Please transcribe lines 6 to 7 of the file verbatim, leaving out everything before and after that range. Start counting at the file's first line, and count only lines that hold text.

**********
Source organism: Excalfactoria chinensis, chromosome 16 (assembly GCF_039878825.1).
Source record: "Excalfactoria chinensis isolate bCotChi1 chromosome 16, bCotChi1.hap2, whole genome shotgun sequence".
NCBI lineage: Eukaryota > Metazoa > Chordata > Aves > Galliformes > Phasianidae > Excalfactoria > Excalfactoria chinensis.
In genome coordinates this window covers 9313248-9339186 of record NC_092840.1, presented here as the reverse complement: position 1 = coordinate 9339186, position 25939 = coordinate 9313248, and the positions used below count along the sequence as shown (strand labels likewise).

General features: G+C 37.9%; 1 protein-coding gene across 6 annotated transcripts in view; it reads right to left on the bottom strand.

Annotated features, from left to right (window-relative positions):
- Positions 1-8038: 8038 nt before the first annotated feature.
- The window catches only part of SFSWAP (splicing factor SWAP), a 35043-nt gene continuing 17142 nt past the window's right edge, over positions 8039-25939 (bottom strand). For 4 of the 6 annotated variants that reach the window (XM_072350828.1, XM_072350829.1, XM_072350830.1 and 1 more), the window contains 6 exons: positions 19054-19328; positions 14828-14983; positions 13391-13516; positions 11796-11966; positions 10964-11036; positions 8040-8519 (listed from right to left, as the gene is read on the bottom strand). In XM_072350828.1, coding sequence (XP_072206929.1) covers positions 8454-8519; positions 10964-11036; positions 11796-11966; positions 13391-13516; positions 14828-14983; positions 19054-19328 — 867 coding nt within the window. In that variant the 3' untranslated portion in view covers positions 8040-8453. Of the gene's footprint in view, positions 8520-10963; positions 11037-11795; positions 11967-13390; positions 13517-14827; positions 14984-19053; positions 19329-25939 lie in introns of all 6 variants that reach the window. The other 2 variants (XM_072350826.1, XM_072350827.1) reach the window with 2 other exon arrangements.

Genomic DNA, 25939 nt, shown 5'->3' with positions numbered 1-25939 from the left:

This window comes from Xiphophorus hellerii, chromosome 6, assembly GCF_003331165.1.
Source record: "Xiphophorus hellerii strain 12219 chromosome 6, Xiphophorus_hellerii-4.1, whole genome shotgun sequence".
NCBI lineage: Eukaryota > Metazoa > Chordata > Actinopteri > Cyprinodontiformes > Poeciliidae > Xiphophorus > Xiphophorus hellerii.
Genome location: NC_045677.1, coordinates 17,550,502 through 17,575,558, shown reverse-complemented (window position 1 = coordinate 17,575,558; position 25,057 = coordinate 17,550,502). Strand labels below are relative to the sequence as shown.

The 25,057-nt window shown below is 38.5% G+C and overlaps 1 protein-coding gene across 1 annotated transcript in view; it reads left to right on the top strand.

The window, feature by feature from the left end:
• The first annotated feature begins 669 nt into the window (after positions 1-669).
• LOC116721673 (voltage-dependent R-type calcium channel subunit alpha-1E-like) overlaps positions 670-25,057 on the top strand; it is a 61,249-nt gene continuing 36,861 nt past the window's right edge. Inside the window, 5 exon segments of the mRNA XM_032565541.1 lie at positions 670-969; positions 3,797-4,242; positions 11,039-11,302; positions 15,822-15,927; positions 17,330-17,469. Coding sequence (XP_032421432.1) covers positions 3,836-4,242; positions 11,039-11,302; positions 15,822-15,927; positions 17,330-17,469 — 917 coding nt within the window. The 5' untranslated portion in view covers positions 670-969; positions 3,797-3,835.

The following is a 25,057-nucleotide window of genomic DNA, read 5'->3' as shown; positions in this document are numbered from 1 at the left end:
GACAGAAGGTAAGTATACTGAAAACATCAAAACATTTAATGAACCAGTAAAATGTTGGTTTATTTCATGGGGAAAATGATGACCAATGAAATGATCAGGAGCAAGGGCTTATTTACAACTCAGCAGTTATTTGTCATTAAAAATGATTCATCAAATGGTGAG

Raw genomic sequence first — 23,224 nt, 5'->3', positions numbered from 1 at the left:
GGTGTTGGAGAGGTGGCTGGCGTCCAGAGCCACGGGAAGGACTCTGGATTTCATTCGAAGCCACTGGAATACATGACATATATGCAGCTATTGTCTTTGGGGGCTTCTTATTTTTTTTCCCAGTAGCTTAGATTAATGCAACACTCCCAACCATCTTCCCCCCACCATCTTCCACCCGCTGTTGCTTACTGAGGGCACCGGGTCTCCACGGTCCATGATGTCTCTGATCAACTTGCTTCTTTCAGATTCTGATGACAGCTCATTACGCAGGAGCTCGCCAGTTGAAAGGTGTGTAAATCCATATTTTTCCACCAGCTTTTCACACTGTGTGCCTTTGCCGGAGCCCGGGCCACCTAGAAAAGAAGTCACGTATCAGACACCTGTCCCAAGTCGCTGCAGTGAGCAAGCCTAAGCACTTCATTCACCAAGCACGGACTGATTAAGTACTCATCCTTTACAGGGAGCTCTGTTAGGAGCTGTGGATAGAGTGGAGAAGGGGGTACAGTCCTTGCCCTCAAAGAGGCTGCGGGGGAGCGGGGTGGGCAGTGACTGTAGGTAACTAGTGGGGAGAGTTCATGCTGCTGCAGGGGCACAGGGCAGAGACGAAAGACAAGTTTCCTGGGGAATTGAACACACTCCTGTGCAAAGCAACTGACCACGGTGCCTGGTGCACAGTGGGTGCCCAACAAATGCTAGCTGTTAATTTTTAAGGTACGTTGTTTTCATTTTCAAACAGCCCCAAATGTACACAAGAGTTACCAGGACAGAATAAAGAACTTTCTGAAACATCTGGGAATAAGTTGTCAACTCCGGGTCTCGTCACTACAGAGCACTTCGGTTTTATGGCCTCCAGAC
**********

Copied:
Annotated features, from left to right (window-relative positions):
- Positions 1-8038: 8038 nt before the first annotated feature.